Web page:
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Giclée (// zhee-KLAY or //), is a neologism coined in 1991 by printmaker Jack Duganne for fine art digital prints made on inkjet printers. The name originally applied to fine art prints created on IRIS printers in a process invented in the late 1980s but has since come to mean any inkjet print. It is often used by artists, galleries, and print shops to denote high quality printing but since it is an unregulated word it has no associated warranty of quality.
The word giclée was created by Jack Duganne, a printmaker working at Nash Editions. He wanted a name for the new type of prints they were producing on the IRIS printer, a large-format, high-resolution industrial prepress proofing inkjet printer they had adapted for fine-art printing. He was specifically looking for a word that would not have the negative connotations of "inkjet" or "computer generated". It is based on the French word gicleur, which means "nozzle" (the verb form gicler means "to squirt, spurt, or spray").
Beside its original association with IRIS prints, the word giclée has come to be associated with other types of inkjet printing including processes that use fade-resistant, archival inks (pigment-based, as well as newer solvent-based inks), and archival substrates primarily produced on Canon, Epson, HP and other large-format printers. These printers use the CMYK color process but may have multiple cartridges for variations of each color based on the CcMmYK color model (such as light magenta and light cyan inks in addition to regular magenta and cyan); this increases the apparent resolution and color gamut and allows smoother gradient transitions. A wide variety of substrates is available, including various textures and finishes such as matte photo paper, watercolor paper, cotton canvas, or artist textured vinyl.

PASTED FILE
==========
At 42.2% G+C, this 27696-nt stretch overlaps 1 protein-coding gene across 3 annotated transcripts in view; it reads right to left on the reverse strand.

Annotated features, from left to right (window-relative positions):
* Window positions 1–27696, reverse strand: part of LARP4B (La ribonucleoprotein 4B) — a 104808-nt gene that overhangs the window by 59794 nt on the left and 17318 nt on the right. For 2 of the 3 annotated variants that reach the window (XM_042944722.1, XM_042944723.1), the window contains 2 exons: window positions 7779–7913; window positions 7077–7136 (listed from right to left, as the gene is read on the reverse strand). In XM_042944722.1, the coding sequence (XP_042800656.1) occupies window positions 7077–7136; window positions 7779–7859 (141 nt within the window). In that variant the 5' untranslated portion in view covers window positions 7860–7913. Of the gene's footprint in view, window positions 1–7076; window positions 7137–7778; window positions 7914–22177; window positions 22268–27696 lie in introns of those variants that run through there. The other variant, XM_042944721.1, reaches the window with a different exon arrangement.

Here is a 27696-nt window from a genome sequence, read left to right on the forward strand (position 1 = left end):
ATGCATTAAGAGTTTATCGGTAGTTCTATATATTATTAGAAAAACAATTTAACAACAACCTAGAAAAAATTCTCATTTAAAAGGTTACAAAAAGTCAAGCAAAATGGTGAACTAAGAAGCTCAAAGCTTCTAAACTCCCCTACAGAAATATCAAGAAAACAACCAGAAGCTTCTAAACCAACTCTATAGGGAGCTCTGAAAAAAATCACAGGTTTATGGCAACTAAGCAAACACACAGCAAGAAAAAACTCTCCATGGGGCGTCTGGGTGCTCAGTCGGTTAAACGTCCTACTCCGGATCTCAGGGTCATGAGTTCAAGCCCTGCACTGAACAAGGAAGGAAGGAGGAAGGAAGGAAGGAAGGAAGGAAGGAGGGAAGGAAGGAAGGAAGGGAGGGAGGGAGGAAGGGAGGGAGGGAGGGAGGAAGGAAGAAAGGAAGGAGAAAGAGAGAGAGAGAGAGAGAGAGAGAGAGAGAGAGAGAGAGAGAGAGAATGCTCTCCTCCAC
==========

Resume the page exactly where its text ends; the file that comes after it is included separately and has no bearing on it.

Artists generally use inkjet printing to make reproductions of their original two-dimensional artwork, photographs, or computer-generated art. Professionally-produced inkjet prints are much more expensive on a per-print basis than the four-color offset lithography process traditionally used for such reproductions. (A large-format inkjet print can cost more than $50, not including scanning and color correction, compared to $5 for a four-color offset litho print of the same image in a run of 1,000.) Four-color offset lithographic presses have the disadvantage of the full job having to be set up and produced all at once in a mass edition. With inkjet printing the artist does not have to pay for the expensive printing plate setup or the marketing and storage needed for large four-color offset print runs. This allows the artist to follow a just-in-time business model in which inkjet printing can be an economical option, since art can be printed and sold individually in accordance with demand. Inkjet printing has the added advantage of allowing artists to take total control of the production of their images, including the final color correction and the substrates being used, and it is even feasible for individual artists to own and operate their own printers.
- Johnson, Harald. Mastering Digital Printing, p.11 at Google Books
- Robert Hirsch, Greg Erf, Exploring Color Photography: From Film to Pixels, page 201
- Johnson, Harald. "What's In a Name: The True Story of Giclée", dpandi.com
- Giclee Printing Industry at gicleedirectory.com
- Luong, Q.-Tuan. An overview of large format color digital printing at largeformatphotography.info
- Vandsburger, Judith. "8-Color Printing: What’s Hype and What’s Real?", signindustry.com
- Offman, Craig. The New Remasters, Wired.com